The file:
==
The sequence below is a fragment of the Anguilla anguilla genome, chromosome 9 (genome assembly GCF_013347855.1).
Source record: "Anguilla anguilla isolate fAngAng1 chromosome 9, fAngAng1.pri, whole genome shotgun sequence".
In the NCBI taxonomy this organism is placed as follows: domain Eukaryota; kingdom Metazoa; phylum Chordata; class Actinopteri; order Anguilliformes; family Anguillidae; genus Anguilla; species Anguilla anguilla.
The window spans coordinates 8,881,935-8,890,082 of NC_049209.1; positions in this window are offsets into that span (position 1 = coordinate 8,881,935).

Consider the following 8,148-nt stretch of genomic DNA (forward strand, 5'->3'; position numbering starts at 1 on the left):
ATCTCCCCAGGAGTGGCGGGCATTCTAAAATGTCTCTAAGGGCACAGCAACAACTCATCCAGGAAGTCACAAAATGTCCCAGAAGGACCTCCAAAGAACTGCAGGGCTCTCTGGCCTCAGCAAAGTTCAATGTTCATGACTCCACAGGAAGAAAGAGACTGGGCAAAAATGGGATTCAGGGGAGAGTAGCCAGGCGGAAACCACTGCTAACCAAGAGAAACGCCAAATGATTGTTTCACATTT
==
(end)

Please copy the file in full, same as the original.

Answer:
The sequence below is a fragment of the Anguilla anguilla genome, chromosome 9 (genome assembly GCF_013347855.1).
Source record: "Anguilla anguilla isolate fAngAng1 chromosome 9, fAngAng1.pri, whole genome shotgun sequence".
In the NCBI taxonomy this organism is placed as follows: domain Eukaryota; kingdom Metazoa; phylum Chordata; class Actinopteri; order Anguilliformes; family Anguillidae; genus Anguilla; species Anguilla anguilla.
The window spans coordinates 8,881,935-8,890,082 of NC_049209.1; positions in this window are offsets into that span (position 1 = coordinate 8,881,935).

Consider the following 8,148-nt stretch of genomic DNA (forward strand, 5'->3'; position numbering starts at 1 on the left):
ATCTCCCCAGGAGTGGCGGGCATTCTAAAATGTCTCTAAGGGCACAGCAACAACTCATCCAGGAAGTCACAAAATGTCCCAGAAGGACCTCCAAAGAACTGCAGGGCTCTCTGGCCTCAGCAAAGTTCAATGTTCATGACTCCACAGGAAGAAAGAGACTGGGCAAAAATGGGATTCAGGGGAGAGTAGCCAGGCGGAAACCACTGCTAACCAAGAGAAACGCCAAATGATTGTTTCACATTT